Written on 26 April 2019
Yet another breach of National Security is being widely discussed in most of the UK newspapers this morning and on the TV news channels after a leading newspaper yesterday revealed what were, allegedly, secret details of a Ministerial conference. I have no inside knowledge whatsoever of the current revelations which concerned Huawei, but it is revealing how, one by one, the individuals who were present at the ‘secret meeting’ are declaring that they were definitely not the culprit. If that procedure is followed to the bitter end, there will be only one person who has not made such a declaration and that will be the one who committed the crime – unless he or she tells another lie and wrongly claims that they were not guilty.
For several years during my RAF service, I was employed on ‘intelligence’ duties. The very first thing I was taught was that there are two sorts of classified information, involving two quite separate groups of people. There are those who gather the classified information (in UK, organisations such as GCHQ and the other Security Services) and there are those who are entitled to use it, usually known in the trade as ‘the customers’. However, if the customers reveal, or become aware of how and when the intelligence was gathered, it immediate tells the ‘enemy’ that their systems have been breached and are no longer secure. That is, by far, the greater sin.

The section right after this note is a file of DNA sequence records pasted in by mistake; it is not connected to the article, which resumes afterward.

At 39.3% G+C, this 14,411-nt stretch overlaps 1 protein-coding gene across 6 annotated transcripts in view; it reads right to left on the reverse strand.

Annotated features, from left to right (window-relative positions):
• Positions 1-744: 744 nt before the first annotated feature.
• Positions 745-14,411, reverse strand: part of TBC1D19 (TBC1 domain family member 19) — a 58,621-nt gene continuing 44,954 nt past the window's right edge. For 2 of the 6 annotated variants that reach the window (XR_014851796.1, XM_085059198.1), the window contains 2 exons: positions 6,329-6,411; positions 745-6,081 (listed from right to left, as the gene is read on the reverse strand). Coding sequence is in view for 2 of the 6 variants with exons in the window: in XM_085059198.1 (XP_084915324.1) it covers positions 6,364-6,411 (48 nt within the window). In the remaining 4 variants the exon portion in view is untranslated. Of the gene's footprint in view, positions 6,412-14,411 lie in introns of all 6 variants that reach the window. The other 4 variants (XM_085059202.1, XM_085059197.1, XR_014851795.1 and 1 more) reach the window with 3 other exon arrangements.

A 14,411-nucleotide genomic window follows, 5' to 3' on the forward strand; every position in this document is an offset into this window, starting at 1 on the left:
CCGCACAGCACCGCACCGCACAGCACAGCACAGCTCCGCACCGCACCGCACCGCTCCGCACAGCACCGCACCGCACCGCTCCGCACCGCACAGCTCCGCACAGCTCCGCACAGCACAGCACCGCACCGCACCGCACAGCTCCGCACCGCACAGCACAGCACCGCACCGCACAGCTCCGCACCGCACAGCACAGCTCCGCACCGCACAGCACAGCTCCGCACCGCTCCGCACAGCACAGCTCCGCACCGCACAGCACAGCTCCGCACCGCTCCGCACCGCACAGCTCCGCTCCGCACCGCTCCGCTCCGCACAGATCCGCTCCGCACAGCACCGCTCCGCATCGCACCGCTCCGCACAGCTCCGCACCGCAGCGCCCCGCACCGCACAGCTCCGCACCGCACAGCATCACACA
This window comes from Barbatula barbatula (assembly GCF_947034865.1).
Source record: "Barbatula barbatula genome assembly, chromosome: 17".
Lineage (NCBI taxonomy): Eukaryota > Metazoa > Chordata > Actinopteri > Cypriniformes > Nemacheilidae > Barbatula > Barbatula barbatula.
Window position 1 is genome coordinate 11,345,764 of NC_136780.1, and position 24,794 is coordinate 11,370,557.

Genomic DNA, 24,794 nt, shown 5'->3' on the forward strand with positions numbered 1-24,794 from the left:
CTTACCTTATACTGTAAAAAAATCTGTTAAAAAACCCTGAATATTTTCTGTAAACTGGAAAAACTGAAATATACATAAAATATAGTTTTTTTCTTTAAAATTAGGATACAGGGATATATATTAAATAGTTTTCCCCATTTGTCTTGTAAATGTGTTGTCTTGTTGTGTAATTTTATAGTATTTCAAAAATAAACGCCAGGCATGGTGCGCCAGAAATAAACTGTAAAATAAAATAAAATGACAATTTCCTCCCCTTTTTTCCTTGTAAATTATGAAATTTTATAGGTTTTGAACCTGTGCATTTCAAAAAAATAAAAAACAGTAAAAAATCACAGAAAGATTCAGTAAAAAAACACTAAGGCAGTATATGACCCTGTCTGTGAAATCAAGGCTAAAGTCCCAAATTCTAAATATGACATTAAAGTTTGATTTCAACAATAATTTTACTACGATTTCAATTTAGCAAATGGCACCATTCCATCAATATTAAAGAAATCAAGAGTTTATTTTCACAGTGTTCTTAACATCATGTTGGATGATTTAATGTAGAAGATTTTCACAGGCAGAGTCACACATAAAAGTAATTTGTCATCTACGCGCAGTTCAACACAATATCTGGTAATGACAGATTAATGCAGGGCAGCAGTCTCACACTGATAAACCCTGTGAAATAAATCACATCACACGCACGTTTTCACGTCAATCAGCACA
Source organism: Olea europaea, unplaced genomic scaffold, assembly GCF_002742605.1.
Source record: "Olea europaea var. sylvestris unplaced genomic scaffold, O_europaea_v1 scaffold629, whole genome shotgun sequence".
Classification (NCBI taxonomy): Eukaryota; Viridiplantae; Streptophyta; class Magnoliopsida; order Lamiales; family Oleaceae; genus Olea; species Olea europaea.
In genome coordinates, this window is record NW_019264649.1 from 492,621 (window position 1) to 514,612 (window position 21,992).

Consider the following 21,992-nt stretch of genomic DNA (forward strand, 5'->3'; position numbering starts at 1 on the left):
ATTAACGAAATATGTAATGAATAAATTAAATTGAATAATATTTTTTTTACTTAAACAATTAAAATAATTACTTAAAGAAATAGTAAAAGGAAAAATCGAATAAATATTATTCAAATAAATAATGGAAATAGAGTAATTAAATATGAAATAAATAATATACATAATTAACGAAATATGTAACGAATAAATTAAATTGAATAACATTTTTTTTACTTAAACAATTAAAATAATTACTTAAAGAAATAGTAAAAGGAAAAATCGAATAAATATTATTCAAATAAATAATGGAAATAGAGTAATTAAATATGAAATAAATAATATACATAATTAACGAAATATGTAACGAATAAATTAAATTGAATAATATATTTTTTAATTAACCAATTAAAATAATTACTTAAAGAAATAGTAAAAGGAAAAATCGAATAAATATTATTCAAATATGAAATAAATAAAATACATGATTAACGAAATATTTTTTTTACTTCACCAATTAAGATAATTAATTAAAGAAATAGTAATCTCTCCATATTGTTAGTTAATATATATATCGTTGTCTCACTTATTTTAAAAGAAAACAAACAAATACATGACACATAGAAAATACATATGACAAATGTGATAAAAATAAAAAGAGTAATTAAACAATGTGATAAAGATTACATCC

There was a good example of the latter, the ‘greater sin’, on only my second day of duty at 26 Signals Unit in Berlin in 1977 when someone who shall remain unnamed (of course, he knows who he was) told me something that I was not entitled to know. That story is on my main website here (opens in a new window). There is also a related piece on this Afterthoughts website here.
Below: My pic of Teufelsberg (Devil's Mountain) where I worked, as it was in 1980